In more immigration news, firsthand accounts continue to emerge of women who were seen by Dr. Mahendra Amin, the physician accused of performing forced sterilizations at the privately run Irwin Detention Center in Georgia. The New York Times interviewed 16 women who say they were treated by Amin, including women who had undergone invasive gynecological surgeries that were likely medically unnecessary. The Times reports Amin consistently overstated the risk of cysts or masses on a patient’s reproductive organs and lied about the symptoms some women experienced to justify aggressive surgeries. At least one attorney had complained to Irwin’s warden as far back as 2018, after a woman came forward with concerns about recent gynecological care she had received while imprisoned at Irwin.
In related news, BuzzFeed reports the Trump administration has dropped its years-long fight to block pregnant undocumented teenagers in government custody from obtaining abortions.
In the Democratic Republic of Congo, over 50 women are accusing workers with the World Health Organization and other international aid groups of sexual exploitation and abuse during efforts to fight Ebola between 2018 and 2020. In a new report by the New Humanitarian and the Thomson Reuters Foundation, the women detail multiple incidents of sexual violence, including allegedly being forced into having sex with aid workers in exchange for jobs. U.N. Secretary-General António Guterres has called for an investigation.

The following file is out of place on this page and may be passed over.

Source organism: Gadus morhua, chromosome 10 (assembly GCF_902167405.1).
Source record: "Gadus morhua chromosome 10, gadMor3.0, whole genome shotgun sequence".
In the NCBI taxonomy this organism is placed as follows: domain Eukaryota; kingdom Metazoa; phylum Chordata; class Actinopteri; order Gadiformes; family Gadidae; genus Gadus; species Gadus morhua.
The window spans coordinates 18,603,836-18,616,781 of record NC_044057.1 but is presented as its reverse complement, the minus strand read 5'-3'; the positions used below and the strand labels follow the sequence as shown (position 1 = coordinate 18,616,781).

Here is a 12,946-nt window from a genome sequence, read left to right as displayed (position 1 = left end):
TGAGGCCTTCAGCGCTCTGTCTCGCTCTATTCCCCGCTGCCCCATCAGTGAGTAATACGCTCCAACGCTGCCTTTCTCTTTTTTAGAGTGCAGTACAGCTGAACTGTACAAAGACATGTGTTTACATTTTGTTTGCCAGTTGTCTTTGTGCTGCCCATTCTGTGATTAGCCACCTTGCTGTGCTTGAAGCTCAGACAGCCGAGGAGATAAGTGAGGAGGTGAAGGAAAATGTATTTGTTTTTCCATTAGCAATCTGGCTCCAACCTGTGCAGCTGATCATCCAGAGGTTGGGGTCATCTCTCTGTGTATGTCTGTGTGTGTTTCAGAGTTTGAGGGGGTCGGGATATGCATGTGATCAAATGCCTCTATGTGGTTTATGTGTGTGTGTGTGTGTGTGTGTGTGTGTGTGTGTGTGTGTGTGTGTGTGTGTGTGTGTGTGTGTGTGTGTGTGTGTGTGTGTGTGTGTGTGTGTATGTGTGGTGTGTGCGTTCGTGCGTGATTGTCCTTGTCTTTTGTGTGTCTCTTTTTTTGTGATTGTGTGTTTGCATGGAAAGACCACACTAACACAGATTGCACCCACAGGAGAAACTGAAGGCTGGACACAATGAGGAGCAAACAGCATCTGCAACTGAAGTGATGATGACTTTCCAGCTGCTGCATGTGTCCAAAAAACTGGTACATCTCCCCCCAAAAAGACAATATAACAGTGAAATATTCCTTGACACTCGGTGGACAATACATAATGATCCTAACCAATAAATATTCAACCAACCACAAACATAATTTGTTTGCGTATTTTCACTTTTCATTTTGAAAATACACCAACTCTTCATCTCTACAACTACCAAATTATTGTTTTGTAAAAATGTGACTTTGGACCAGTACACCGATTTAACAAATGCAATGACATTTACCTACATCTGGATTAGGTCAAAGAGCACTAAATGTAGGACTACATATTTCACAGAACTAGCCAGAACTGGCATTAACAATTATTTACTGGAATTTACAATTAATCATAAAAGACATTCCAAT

In India, Amnesty International has been forced to shutter operations and lay off all staff after the Indian government froze its bank accounts following two reports published by the organization this month critical of the country’s human rights violations. Amnesty staff say there is an “incessant witch-hunt” of human rights groups by Prime Minister Narendra Modi’s Hindu nationalist government. This is David Griffiths, director of the Office of the Secretary General at Amnesty International.
David Griffiths: “They’re simply seeking to silence those who criticize them, those who call out human rights abuses in the country. We have seen a steadily intensifying series of attacks for several years. That is certain.”
In Mexico, authorities are bringing criminal charges against military soldiers for the first time in the ongoing investigation into the 2014 disappearance and likely massacre of 43 students from a teachers’ college in Ayotzinapa, Guerrero. Mexican authorities announced Tuesday they have issued at least 25 arrest warrants against suspects believed to be the “material and intellectual authors of the disappearance,” including a former head of the federal police. Families of the disappeared students have long maintained the military was involved in the mass abduction.